shameless fangirl since 1983. music. television. film. geeks. dorks. nerds. black girls. white boys.



You often feature Black people in a positive, stylish and sometimes provocative light. Is there a specific reason for this?

"I don’t know when it all started, but for a years, I’ve been very color-conscious. I’ve been very race-conscious, and I’m very aware that I’m not just an artist, but a black artist. And I have no problem with that. I’m very careful about how we are portrayed. I know that if you google the word ‘beauty’ right now, 99.9 percent of the faces that come up will be a white women’s face, and that’s a bit astonishing. And, I don’t know, I just feel like images speak volumes, and when I speak to people through my images, I just want to make sure I’m saying something positive when it comes to the issue of black women or black men.

I also tell negative stories, I can show an ugly side or tell an ugly truth, but at the end of it all I want the message to be something beautiful and positive that not just Black people can relate to but everyone can relate to, and I want everyone to understand it. But that’s not always going to happen. Not everyone is going to look at my work and see beautiful, stylized, somewhat provocative photos. I guess some people will just see ‘ugly naked bodies’ or ‘pornographic images’; ‘uncombed afros’ or long ‘unkempt dreadlocks’. But that’s kind of why the image is out there, to expose people to those images more, and desensitize them to it.  Black power is still scary to a lot of people.  It shouldn’t be something to be afraid of.  Black Power is a necessity.”

- Dexter Ryan Jones (artist/photographer)


Reblogged from laughterkey  420 notes

This WonderCon t-shirt is the nadir of sexist nerd culture humor.

OK, so we could talk about how this is indicative of the ingrained sexism in nerd culture and how it relates to the number of women who wind up getting harassed at sci-fi, comic, and gaming conventions, but seriously, instead, can we talk about how this joke doesn’t even make sense?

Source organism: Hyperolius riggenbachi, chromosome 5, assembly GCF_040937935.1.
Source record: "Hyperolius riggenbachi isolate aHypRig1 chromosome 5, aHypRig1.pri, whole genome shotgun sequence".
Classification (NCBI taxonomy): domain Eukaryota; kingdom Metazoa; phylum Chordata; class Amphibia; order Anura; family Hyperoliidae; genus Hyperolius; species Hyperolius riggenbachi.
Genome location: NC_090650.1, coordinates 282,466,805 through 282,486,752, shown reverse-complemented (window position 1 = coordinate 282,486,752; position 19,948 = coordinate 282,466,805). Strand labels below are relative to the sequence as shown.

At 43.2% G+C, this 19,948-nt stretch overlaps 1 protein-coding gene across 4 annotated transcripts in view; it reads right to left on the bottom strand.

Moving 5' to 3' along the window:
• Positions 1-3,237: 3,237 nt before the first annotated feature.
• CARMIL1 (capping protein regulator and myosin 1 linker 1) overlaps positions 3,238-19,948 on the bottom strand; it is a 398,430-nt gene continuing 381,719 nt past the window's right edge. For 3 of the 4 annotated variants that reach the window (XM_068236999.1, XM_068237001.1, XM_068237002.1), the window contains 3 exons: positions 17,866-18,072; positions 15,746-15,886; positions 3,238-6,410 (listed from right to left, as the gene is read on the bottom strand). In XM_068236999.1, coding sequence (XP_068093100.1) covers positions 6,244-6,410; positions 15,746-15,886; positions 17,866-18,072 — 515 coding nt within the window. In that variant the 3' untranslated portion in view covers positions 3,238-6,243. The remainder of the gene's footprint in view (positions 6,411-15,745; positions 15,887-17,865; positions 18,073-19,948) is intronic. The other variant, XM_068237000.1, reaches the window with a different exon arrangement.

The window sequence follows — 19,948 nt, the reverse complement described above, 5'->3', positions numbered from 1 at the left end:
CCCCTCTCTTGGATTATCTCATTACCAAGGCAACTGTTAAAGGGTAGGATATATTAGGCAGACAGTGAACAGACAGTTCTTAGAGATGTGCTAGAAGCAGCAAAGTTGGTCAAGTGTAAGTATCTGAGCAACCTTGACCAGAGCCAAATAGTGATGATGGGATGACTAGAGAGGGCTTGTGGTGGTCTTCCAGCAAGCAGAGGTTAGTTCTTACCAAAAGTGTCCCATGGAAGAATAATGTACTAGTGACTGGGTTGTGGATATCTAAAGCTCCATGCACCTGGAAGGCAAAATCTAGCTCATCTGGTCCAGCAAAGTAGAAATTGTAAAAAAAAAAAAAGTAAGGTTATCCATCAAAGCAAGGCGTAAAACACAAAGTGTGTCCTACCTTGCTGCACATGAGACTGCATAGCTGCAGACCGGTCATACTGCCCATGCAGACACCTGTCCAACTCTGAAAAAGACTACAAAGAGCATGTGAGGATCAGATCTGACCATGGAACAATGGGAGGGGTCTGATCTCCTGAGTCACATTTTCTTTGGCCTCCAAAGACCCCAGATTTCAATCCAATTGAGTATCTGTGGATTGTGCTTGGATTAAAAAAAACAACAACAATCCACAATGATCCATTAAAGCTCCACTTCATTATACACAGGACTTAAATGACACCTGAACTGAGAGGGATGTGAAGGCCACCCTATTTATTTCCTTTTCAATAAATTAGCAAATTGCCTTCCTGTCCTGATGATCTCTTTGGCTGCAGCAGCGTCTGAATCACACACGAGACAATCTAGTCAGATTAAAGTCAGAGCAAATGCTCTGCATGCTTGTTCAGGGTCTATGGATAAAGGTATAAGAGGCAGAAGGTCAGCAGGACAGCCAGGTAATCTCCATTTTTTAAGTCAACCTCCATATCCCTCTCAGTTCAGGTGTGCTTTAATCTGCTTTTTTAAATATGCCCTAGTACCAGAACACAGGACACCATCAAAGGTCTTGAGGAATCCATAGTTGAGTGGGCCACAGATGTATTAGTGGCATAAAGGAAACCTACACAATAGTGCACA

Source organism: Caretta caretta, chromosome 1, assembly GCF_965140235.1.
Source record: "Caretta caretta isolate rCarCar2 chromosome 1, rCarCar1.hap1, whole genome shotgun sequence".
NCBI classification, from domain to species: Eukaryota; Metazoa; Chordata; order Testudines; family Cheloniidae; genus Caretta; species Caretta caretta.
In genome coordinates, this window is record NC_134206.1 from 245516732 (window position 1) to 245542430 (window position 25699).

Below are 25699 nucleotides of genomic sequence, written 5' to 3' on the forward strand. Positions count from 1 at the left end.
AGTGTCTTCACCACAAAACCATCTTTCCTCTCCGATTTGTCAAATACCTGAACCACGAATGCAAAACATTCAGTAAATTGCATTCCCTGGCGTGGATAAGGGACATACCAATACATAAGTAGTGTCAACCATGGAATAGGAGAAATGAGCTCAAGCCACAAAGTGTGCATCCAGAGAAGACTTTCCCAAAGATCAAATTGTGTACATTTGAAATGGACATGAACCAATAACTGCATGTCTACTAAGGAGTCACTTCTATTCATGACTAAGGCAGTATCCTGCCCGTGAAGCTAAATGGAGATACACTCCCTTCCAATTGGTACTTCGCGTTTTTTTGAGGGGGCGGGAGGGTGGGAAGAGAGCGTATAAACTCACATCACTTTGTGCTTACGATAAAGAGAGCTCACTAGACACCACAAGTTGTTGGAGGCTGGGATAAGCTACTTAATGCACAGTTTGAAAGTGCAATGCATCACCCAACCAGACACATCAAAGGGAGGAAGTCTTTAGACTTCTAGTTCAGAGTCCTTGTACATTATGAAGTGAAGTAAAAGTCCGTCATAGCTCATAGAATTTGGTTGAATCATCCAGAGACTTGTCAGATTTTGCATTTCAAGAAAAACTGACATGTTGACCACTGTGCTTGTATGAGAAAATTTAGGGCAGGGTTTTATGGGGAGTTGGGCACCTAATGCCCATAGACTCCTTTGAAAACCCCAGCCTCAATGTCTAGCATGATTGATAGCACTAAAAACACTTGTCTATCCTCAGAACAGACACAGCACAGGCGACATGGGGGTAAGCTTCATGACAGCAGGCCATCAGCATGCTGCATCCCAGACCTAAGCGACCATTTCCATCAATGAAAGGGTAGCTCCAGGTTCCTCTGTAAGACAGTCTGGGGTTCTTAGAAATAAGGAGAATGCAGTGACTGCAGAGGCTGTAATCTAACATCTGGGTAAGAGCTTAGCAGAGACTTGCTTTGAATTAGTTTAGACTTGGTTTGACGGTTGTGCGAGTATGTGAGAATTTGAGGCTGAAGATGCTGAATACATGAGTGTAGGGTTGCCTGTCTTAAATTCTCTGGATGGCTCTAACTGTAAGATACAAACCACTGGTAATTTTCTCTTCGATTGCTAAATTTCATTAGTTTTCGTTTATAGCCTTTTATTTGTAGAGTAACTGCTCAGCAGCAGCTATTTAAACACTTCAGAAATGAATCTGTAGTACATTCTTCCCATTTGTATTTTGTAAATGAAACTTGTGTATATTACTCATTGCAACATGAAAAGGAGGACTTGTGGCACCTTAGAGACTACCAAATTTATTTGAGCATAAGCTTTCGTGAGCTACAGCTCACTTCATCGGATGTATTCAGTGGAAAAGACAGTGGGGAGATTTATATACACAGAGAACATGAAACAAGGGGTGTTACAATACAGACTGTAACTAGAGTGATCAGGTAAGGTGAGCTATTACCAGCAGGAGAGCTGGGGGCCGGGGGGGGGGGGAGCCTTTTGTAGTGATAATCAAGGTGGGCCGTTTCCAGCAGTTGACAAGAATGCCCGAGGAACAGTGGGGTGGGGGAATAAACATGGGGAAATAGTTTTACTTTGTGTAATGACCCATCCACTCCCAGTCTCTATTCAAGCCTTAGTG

“I like fangirls how I like my coffee. I hate coffee.”

Who is the target audience for this sentiment, anyway? How tiny is the Venn diagram crossover for WonderCon attendees who hate women and coffee, and have really bad taste in shirts?




"Women have to protect other women"
"Women have to protect other women"
"Women have to protect other women"
"Women have to protect other women"
"Women have to protect other women"
"Women have to protect other women"
"Women have to protect other women"
"Women have to protect other women"
"Women have to protect other women"

And that means white women protecting WOC.
Cis women protecting trans women.
Straight women protecting queer women.
Abled women protecting disabled women.
Not just white cishet abled women protecting other white cishet abled women.

Reblogged from euro-trotter  177,946 notes




never forget

» I wonder if he knows how many ladies out here wanna pet him and keep him.

Reblogged from boogeebonnie  937 notes

There are so many writers of color out there, and often what they get when they bring their books to their editors, they say, ‘We don’t relate to the character.’ Well it’s not for you to relate to! And why can’t you expand yourself so you can relate to the humanity of a character as opposed to the color of what they are? By

Anika Noni Rose in Vanity Fair, via this excellent Buzzfeed article on diversity in publishing. (via leeandlow)

Yup. I’ve gotten this rejection many a time. Never by my editor, but let’s be honest. We all know what it really means.

(via justinaireland)